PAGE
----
LETTER: Lack of balance in newspaper stories

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By The Staff

For the last three weeks I have read with interest the articles in the Magnet concerning the Wet/Dry vote.  After the first one I thought, well the next one will be more balanced.  After the second one I thought, I really ought to write a letter to the editor.  But after the last article, I simply had to respond.

The lack of balance in the articles was disturbing, but the tone of the last article truly disappointed me.  As an evangelical Christian I object! Evangelicals are neither stupid, not blind.  We can do math and we can read studies.  We can understand complex issues and yes, we do bring a faith perspective to our decision making process.

Let’s just start with a few facts.  First of all some people and businesses will see an economic benefit from alcohol sales, that is a fact.  Will the county itself make any money; will it be better off economically?  That is debatable.  There will be a few fees and some tax revenue, but there will also be increased costs.  I don’t think the proponents of this measure have been very forthcoming about either the costs or the benefits.  They will not define the benefits economically and I have seen nothing to prove they have considered the costs as a factor at all!

Another fact for consideration, some studies, particularly one from Texas shows that there are more alcohol related fatalities in dry counties than in wet. But here is another fact; the conclusion of that same study it notes that factors other than the availability of alcohol may account for the fatalities.

Here is another fact, most dry counties are rural and according to the latest data from NHTSA’s Fatality Analysis Reporting System (FARS), the fatality rate for rural crashes is more than twice the fatality rate in urban crashes.  So fatal crashes overall are about twice as high in rural dry counties as in urban and wet counties.  Is it surprising then that alcohol related fatalities are higher?  Several factors, including medical response time, high speeds and crooked roads make rural driving more dangerous.  Making Spencer county a wet county will not change those stubborn facts at all.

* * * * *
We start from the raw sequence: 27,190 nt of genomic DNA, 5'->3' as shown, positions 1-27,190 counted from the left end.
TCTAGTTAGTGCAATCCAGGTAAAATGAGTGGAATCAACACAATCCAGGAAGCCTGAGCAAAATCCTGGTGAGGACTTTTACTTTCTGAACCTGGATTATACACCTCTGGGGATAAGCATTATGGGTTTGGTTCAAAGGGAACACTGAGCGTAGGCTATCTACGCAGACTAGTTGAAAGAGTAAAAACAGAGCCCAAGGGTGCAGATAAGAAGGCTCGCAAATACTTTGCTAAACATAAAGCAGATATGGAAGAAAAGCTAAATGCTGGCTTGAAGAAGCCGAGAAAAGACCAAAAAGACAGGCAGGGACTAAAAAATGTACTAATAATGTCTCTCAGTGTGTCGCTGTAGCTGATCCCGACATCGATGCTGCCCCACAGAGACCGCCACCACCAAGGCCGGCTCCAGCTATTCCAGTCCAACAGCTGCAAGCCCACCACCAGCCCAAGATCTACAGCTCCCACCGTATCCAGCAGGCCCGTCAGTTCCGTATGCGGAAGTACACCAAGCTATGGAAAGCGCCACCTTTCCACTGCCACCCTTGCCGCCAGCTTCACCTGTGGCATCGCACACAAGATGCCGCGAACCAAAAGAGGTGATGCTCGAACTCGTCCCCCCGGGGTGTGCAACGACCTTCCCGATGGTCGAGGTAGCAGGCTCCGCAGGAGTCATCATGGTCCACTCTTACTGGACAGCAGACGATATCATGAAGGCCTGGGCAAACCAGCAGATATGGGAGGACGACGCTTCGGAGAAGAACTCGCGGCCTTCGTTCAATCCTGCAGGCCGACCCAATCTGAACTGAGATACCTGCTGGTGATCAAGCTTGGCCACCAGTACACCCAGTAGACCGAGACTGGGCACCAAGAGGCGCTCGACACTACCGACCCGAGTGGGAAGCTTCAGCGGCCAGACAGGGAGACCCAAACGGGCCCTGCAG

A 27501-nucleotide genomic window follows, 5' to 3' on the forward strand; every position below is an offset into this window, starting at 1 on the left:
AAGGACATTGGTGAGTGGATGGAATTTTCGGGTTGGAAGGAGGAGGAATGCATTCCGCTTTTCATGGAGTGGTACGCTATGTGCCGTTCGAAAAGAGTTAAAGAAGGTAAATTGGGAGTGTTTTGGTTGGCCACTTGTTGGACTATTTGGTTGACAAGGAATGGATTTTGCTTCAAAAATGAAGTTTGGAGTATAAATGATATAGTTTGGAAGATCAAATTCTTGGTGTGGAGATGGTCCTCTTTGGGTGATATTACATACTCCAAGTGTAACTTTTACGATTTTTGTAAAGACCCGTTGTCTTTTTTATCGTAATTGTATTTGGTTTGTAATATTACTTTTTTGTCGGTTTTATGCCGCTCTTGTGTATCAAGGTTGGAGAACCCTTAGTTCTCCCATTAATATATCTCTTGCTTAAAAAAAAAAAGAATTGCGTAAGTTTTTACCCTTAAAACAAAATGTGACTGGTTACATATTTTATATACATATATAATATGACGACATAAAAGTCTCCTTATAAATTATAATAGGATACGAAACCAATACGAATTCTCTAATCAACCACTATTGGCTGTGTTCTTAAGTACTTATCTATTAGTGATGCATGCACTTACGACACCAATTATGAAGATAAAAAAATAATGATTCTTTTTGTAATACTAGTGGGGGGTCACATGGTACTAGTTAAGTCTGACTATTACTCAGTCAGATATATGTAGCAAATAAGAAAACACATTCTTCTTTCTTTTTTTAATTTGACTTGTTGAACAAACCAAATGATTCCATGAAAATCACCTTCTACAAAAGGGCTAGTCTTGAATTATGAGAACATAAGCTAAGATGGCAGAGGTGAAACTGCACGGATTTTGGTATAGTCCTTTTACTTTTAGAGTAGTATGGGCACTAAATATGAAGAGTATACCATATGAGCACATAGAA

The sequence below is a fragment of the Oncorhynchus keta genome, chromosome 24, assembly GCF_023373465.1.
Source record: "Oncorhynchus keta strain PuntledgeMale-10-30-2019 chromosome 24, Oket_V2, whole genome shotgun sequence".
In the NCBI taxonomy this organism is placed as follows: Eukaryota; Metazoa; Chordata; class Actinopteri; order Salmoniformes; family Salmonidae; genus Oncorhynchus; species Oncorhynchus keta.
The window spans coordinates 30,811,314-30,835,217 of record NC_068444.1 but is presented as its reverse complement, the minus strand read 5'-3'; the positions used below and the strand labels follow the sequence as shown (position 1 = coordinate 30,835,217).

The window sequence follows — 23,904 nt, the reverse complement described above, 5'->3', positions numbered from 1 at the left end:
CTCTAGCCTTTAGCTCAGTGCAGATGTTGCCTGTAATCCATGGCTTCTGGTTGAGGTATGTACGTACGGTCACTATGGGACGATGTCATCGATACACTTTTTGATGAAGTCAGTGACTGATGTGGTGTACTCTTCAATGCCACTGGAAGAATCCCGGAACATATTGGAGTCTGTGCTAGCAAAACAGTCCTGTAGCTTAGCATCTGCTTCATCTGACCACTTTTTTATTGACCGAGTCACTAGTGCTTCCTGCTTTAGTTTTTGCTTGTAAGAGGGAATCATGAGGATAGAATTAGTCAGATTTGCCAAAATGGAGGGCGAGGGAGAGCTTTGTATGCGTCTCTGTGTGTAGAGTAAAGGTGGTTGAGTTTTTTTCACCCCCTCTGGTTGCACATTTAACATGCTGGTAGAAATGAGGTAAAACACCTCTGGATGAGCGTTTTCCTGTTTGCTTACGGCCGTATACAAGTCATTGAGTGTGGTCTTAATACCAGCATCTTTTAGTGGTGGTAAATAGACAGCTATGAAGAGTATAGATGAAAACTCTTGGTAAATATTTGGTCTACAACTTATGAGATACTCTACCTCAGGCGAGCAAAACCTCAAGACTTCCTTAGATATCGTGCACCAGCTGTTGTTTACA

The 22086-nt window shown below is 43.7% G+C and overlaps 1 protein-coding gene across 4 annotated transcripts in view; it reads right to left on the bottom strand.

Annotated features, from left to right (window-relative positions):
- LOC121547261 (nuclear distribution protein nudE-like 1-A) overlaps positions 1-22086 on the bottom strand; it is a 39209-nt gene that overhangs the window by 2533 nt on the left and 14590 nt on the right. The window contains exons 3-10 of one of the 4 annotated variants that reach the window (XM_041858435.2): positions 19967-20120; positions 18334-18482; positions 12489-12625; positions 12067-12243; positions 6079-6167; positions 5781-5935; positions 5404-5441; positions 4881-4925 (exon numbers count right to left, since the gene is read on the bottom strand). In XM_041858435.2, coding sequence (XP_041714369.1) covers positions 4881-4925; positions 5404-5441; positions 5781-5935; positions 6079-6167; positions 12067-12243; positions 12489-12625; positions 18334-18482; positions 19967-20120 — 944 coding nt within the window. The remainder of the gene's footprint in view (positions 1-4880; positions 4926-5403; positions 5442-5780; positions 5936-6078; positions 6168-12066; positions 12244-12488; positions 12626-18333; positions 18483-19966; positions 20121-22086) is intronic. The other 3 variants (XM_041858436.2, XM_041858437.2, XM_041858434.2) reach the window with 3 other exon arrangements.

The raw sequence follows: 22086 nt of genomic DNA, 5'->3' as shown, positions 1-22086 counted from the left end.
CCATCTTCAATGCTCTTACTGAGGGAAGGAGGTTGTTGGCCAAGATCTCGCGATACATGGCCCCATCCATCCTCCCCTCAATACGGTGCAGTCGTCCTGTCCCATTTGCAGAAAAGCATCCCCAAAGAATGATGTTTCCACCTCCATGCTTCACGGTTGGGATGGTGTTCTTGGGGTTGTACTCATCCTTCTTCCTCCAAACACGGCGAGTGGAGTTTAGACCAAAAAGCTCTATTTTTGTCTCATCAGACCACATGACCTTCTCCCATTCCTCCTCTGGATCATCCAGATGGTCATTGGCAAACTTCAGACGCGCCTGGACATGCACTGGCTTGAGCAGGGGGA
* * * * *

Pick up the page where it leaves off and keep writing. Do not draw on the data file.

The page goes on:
And, just in case you are wondering, a multitude of studies by respected institutions show that wet counties do have higher crime rates than dry counties.  The fact is there are more murders, more robberies, more assaults, and more rapes when alcohol is more readily available.  That is a real quality of life issue and ought to be considered as we prepare to go to the polls.

And here is yet another stubborn fact, despite what Mr. Schanding says, religion and politics are not “supposed to be separated.”  The first amendment to the constitution reads, “Congress shall make no law respecting an establishment of religion, or prohibiting the free exercise thereof...” In other words the separation of church and state is a limitation on the government, not on Churches or on people of faith.  We have a right to exercise our faith at the polls and in the marketplace, in the churches and in our homes.  That right is guaranteed by the Constitution and the Bill of Rights.

For the reasons listed above and for many others, I plan to exercise my rights and vote no on October 20th.  I hope you will join me in voting no, the economic benefits are questionable at best and the negative effects on our quality of life are obvious.  Get out and vote to keep Spencer County safe and dry!

Jon Rohr